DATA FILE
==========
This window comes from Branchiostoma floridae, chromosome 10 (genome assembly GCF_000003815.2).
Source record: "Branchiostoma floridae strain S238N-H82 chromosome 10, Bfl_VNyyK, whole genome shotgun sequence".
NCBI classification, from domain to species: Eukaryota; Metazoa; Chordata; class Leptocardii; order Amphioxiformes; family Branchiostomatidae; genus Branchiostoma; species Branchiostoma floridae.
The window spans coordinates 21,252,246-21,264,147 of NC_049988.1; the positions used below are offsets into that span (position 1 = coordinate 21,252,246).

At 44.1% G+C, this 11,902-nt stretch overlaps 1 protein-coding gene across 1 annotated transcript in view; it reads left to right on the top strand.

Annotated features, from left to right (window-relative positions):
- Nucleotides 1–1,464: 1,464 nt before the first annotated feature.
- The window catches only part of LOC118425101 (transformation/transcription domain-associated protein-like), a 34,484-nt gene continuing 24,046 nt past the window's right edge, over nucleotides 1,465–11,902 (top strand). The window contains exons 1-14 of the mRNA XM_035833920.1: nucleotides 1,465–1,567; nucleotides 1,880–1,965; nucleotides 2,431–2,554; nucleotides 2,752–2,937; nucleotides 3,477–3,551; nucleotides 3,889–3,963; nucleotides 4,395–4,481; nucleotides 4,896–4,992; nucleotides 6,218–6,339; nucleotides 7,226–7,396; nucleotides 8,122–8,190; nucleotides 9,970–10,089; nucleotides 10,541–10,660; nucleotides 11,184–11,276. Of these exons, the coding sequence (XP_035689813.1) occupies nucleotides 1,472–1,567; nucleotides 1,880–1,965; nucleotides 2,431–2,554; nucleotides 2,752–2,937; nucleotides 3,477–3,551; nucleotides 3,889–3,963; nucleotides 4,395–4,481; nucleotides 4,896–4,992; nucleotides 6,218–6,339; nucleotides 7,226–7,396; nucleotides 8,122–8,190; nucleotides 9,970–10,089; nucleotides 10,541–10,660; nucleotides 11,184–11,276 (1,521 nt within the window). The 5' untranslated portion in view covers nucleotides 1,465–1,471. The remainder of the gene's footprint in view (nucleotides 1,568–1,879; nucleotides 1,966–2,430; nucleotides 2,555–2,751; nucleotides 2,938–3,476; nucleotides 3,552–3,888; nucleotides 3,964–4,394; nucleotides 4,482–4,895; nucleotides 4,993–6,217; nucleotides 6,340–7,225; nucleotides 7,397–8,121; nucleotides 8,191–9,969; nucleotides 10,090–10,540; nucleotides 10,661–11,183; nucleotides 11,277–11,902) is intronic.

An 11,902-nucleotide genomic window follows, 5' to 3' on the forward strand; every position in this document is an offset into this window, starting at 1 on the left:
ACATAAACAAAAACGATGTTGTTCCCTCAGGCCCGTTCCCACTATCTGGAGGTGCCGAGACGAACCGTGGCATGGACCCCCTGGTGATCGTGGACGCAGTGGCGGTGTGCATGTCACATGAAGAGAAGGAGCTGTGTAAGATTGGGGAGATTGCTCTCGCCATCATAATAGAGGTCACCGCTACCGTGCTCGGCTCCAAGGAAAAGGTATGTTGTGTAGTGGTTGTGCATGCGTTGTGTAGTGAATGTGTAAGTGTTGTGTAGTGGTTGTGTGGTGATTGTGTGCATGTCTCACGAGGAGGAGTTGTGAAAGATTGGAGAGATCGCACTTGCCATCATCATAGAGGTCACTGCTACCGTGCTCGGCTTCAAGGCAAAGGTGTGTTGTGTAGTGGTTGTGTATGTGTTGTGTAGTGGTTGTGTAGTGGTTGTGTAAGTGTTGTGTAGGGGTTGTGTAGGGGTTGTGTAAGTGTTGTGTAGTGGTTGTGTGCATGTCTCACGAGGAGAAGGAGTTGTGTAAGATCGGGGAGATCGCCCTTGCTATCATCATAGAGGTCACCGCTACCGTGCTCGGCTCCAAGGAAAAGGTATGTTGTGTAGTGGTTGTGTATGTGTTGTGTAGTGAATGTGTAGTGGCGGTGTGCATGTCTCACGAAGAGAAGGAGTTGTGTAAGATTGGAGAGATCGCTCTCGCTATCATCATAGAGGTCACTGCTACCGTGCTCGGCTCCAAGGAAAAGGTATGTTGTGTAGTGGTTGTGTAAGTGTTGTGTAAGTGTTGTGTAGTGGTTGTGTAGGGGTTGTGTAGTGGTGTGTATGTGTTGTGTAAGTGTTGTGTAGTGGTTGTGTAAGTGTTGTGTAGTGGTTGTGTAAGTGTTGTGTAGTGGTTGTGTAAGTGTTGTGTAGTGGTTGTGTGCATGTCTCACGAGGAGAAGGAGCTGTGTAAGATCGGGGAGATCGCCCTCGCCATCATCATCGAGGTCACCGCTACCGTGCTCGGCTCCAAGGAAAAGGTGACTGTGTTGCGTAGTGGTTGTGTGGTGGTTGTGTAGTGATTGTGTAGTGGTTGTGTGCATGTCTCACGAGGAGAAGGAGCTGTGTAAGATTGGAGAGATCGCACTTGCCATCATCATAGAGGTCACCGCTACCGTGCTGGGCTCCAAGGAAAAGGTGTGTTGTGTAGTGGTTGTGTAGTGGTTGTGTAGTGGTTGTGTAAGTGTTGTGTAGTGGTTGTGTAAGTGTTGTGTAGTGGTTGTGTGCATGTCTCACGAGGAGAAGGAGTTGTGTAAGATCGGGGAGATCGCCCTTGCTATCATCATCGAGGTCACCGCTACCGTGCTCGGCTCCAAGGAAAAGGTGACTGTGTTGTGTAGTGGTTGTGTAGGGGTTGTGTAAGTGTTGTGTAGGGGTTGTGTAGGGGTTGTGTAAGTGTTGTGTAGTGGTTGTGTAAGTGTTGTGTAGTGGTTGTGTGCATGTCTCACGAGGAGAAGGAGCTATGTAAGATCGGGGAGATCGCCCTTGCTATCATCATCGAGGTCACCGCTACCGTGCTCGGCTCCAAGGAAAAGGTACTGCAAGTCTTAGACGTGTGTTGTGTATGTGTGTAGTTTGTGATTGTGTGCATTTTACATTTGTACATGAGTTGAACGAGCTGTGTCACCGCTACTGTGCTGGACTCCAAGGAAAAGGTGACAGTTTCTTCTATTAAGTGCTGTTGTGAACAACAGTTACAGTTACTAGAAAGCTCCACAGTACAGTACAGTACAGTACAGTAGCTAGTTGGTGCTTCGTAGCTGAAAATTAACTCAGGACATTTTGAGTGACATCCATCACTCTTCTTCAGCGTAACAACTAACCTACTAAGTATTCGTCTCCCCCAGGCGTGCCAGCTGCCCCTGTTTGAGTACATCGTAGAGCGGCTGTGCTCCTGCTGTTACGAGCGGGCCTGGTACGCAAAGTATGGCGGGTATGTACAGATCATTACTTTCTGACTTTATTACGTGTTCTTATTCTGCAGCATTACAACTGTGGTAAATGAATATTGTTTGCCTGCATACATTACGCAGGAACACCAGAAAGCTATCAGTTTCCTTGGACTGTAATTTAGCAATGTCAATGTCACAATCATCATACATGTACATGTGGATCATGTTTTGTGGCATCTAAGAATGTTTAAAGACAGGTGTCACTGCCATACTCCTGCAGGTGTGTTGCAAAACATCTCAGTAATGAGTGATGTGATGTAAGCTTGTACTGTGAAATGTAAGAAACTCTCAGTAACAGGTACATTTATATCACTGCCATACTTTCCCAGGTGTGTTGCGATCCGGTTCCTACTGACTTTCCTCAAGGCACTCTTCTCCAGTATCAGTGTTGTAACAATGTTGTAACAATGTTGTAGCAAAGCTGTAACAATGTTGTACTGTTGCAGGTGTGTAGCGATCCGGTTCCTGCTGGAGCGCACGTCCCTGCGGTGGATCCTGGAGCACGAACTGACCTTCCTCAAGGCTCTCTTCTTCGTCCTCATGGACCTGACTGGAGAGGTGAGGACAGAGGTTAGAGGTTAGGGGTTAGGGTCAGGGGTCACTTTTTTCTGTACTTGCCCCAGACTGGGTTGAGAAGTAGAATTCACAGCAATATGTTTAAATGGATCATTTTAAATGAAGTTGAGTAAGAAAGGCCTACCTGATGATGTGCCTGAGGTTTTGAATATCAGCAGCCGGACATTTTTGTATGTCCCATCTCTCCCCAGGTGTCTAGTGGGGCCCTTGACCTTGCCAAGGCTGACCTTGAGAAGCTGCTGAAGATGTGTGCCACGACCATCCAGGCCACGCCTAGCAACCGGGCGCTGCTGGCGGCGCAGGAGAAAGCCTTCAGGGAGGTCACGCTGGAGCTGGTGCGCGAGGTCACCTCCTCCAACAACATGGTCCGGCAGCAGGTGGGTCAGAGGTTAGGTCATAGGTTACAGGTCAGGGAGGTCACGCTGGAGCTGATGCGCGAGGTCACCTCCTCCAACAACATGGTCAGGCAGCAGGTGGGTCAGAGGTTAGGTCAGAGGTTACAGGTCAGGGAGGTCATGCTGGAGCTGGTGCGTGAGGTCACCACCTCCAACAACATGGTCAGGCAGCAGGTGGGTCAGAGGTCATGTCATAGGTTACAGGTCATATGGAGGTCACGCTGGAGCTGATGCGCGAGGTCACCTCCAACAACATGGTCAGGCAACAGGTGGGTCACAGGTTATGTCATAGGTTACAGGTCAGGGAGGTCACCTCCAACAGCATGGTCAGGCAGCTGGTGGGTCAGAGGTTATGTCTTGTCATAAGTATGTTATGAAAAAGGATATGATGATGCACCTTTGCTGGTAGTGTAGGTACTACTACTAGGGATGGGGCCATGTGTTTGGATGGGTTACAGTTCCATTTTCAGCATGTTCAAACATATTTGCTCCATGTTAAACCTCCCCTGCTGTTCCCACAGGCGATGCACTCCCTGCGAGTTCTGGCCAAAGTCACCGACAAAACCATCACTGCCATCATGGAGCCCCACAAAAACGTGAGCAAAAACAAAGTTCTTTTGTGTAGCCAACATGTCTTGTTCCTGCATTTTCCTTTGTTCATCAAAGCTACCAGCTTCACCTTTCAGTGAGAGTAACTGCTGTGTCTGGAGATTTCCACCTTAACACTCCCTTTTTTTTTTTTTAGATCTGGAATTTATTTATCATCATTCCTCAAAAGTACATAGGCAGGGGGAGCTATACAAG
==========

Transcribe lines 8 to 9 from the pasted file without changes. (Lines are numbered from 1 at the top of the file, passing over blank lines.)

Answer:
- The window catches only part of LOC118425101 (transformation/transcription domain-associated protein-like), a 34,484-nt gene continuing 24,046 nt past the window's right edge, over nucleotides 1,465–11,902 (top strand). The window contains exons 1-14 of the mRNA XM_035833920.1: nucleotides 1,465–1,567; nucleotides 1,880–1,965; nucleotides 2,431–2,554; nucleotides 2,752–2,937; nucleotides 3,477–3,551; nucleotides 3,889–3,963; nucleotides 4,395–4,481; nucleotides 4,896–4,992; nucleotides 6,218–6,339; nucleotides 7,226–7,396; nucleotides 8,122–8,190; nucleotides 9,970–10,089; nucleotides 10,541–10,660; nucleotides 11,184–11,276. Of these exons, the coding sequence (XP_035689813.1) occupies nucleotides 1,472–1,567; nucleotides 1,880–1,965; nucleotides 2,431–2,554; nucleotides 2,752–2,937; nucleotides 3,477–3,551; nucleotides 3,889–3,963; nucleotides 4,395–4,481; nucleotides 4,896–4,992; nucleotides 6,218–6,339; nucleotides 7,226–7,396; nucleotides 8,122–8,190; nucleotides 9,970–10,089; nucleotides 10,541–10,660; nucleotides 11,184–11,276 (1,521 nt within the window). The 5' untranslated portion in view covers nucleotides 1,465–1,471. The remainder of the gene's footprint in view (nucleotides 1,568–1,879; nucleotides 1,966–2,430; nucleotides 2,555–2,751; nucleotides 2,938–3,476; nucleotides 3,552–3,888; nucleotides 3,964–4,394; nucleotides 4,482–4,895; nucleotides 4,993–6,217; nucleotides 6,340–7,225; nucleotides 7,397–8,121; nucleotides 8,191–9,969; nucleotides 10,090–10,540; nucleotides 10,661–11,183; nucleotides 11,277–11,902) is intronic.

An 11,902-nucleotide genomic window follows, 5' to 3' on the forward strand; every position in this document is an offset into this window, starting at 1 on the left: